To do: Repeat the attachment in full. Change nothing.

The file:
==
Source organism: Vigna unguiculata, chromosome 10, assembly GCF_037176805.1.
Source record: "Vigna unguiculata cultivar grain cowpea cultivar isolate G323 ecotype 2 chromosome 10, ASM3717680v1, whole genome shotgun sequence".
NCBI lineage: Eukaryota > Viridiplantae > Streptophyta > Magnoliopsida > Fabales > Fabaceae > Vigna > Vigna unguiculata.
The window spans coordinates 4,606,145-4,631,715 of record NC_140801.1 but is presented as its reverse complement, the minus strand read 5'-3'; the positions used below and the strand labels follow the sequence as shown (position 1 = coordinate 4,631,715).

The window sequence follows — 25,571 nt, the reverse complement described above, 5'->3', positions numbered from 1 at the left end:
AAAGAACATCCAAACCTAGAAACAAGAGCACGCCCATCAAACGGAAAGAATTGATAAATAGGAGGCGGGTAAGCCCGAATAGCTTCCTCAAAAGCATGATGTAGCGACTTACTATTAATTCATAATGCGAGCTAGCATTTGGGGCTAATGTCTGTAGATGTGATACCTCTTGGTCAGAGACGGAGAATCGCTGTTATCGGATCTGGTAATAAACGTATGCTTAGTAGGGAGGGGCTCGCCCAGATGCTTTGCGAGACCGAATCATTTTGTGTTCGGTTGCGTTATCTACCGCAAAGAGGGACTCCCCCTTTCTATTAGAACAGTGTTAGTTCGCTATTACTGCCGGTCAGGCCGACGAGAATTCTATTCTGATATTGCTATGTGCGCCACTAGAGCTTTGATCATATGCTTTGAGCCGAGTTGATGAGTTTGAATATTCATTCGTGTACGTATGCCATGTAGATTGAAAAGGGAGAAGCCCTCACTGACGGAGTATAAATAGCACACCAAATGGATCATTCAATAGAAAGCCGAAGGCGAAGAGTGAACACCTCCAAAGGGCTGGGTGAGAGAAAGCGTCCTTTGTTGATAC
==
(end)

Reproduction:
Source organism: Vigna unguiculata, chromosome 10, assembly GCF_037176805.1.
Source record: "Vigna unguiculata cultivar grain cowpea cultivar isolate G323 ecotype 2 chromosome 10, ASM3717680v1, whole genome shotgun sequence".
NCBI lineage: Eukaryota > Viridiplantae > Streptophyta > Magnoliopsida > Fabales > Fabaceae > Vigna > Vigna unguiculata.
The window spans coordinates 4,606,145-4,631,715 of record NC_140801.1 but is presented as its reverse complement, the minus strand read 5'-3'; the positions used below and the strand labels follow the sequence as shown (position 1 = coordinate 4,631,715).

The window sequence follows — 25,571 nt, the reverse complement described above, 5'->3', positions numbered from 1 at the left end:
AAAGAACATCCAAACCTAGAAACAAGAGCACGCCCATCAAACGGAAAGAATTGATAAATAGGAGGCGGGTAAGCCCGAATAGCTTCCTCAAAAGCATGATGTAGCGACTTACTATTAATTCATAATGCGAGCTAGCATTTGGGGCTAATGTCTGTAGATGTGATACCTCTTGGTCAGAGACGGAGAATCGCTGTTATCGGATCTGGTAATAAACGTATGCTTAGTAGGGAGGGGCTCGCCCAGATGCTTTGCGAGACCGAATCATTTTGTGTTCGGTTGCGTTATCTACCGCAAAGAGGGACTCCCCCTTTCTATTAGAACAGTGTTAGTTCGCTATTACTGCCGGTCAGGCCGACGAGAATTCTATTCTGATATTGCTATGTGCGCCACTAGAGCTTTGATCATATGCTTTGAGCCGAGTTGATGAGTTTGAATATTCATTCGTGTACGTATGCCATGTAGATTGAAAAGGGAGAAGCCCTCACTGACGGAGTATAAATAGCACACCAAATGGATCATTCAATAGAAAGCCGAAGGCGAAGAGTGAACACCTCCAAAGGGCTGGGTGAGAGAAAGCGTCCTTTGTTGATAC